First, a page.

I don’t think teenagers reading literature need to see a world they know; I think they need to see a world they know isn’t bullshit.
Without pain, how could we know joy?’ This is an old argument in the field of thinking about suffering and its stupidity and lack of sophistication could be plumbed for centuries but suffice it to say that the existence of broccoli does not, in any way, affect the taste of chocolate.
The Fault in Our Stars (John Green)
I like broccoli, but this is still a great quote.
This teen girl’s response to the DFTBA sexual abuse scandal is out of this world and needs to be watched and thought about and discussed.
This is a 16-year-old girl. Her video gave me CHILLS.
It’s a great video. Some might find it tough but it’s a must-see. She – Ann/The Geeky Blonde – connects the abuse by adult men in the YouTube community to the decreasing space the women in youtube panel gets at vidcon. She also outlines a number of steps the DFTBA/YouTube/VidCon community needs to take. She is an impressive example of what young girls can do, and why their voices need to be valued more. She explains how Brave New Voices values creative teenage girls more than vidcon..
I’m not really into the DFTBA universe besides the occasional crash course video or tumblr post, so I don’t know a lot about the accused men and the cases. The video has a bunch of links/articles in the description. Anyway, the evident abuse by 5+ content producers is terrible, alarming, and vile. What she has to say is also valuable beyond this specific case(s).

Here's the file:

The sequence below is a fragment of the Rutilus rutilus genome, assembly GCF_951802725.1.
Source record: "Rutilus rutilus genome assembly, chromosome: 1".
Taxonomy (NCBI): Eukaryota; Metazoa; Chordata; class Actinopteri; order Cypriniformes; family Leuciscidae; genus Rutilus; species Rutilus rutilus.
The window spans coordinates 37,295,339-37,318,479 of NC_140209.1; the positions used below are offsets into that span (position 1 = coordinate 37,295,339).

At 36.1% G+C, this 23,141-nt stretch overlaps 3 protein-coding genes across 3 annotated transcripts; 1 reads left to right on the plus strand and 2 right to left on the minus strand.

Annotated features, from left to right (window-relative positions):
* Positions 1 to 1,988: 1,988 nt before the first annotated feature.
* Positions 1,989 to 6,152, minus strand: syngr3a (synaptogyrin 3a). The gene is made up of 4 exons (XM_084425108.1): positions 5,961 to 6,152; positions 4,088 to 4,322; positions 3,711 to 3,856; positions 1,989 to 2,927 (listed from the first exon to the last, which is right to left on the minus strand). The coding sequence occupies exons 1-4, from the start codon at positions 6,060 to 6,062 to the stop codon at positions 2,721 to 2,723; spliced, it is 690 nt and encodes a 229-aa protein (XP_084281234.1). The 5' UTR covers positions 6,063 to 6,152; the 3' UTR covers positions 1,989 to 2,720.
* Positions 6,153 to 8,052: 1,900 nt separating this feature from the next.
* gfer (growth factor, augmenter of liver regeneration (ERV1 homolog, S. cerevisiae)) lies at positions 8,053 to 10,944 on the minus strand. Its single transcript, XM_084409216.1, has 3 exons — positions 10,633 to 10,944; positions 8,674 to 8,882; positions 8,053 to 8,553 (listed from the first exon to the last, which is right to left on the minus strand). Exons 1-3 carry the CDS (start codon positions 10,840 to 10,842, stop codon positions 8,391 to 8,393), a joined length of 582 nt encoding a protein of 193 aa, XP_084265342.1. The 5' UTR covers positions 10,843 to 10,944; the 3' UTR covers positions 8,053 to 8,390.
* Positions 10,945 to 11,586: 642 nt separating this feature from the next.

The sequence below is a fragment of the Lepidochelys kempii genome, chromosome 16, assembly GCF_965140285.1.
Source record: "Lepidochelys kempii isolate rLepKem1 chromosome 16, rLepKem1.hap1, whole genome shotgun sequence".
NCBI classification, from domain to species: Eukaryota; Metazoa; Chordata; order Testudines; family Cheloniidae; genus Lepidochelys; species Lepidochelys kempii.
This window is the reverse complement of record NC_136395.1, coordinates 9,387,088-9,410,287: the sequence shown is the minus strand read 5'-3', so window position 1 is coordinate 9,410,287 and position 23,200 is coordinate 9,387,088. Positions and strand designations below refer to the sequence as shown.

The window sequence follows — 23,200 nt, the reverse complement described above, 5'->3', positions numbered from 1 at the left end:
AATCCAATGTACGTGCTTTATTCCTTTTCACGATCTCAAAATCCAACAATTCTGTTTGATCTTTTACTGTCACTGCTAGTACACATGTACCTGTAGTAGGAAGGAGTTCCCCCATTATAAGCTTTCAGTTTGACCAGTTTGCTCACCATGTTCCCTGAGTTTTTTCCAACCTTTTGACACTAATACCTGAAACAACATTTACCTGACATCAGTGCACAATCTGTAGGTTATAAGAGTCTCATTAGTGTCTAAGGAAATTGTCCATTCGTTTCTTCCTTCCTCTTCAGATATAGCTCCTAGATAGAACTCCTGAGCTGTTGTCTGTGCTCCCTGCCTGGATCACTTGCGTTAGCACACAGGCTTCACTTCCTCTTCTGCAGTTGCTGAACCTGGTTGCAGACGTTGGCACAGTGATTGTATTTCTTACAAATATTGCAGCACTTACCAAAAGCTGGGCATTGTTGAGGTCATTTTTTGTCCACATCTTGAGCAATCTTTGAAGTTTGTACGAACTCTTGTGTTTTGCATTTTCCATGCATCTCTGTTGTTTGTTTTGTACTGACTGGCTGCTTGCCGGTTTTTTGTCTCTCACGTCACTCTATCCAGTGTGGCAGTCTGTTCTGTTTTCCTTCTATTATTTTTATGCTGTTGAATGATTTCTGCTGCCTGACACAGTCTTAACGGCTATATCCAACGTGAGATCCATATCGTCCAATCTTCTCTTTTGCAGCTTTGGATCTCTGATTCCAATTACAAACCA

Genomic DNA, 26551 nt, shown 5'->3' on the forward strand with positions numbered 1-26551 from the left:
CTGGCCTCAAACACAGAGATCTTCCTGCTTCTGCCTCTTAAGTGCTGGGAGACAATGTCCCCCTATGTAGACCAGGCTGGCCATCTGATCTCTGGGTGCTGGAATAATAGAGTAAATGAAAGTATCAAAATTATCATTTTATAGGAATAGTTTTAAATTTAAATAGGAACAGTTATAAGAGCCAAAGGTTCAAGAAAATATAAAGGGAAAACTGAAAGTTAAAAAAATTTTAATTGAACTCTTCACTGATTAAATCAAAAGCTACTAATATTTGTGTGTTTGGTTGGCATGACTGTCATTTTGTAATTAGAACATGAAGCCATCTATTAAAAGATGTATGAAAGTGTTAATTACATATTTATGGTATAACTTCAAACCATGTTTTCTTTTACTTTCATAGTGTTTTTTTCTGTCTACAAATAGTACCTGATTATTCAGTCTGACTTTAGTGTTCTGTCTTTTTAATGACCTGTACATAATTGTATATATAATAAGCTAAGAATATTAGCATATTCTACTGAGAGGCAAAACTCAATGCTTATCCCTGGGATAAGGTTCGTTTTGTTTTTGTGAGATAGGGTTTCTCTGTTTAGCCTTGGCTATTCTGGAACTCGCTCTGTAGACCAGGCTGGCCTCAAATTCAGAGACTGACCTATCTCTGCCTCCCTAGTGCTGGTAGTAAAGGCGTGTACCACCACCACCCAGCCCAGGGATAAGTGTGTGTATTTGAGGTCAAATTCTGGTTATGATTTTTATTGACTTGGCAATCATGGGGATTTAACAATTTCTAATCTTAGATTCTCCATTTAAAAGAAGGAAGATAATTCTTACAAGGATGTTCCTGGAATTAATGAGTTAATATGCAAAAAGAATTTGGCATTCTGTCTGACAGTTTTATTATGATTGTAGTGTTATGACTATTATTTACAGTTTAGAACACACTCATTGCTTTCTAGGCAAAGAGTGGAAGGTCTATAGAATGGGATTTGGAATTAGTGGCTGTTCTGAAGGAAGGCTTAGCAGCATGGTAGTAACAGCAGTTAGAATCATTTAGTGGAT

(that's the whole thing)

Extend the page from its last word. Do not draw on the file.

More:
Just one last thought: As the DFTBA/vlogger/nerd community continues to grow, it needs to take active steps to just not mirror the fucked up-ness of society at large. Otherwise, a lot of amazing, revolutionary potential will be wasted.
(Content note: the video is a general discussion of (surviving) sexual abuse.)
Matt de la Peña, wrote a short, beautiful essay for NPR’s Code Switch blog on the hope and perspective reading and writing can give struggling teens and adults from difficult backgrounds like macho working-class or street gangs:
My professor said something I will never forget when I went and talked to her the following week. Even in the harshest and ugliest of circumstances, she explained, there’s still hope. That’s what she loved most about The Color Purple.
It’s what I loved most, too, I decided.
I immediately went in search of other stories that might move me, too. I read all the novels I’d skipped in high school. I read novels by black female authors like Toni Morrison and Zora Neale Hurston. I read Ruth Forman’s first poetry collection so many times I had every line memorized. And when I discovered Hispanic writers like Sandra Cisneros and Junot Díaz and Gabriel García Márquez, it was over. I was hooked. Novels became my secret place to “feel.” My dad and uncles didn’t need to know about it. Neither did my teammates. But I could sense something happening inside of me: reading was making me whole.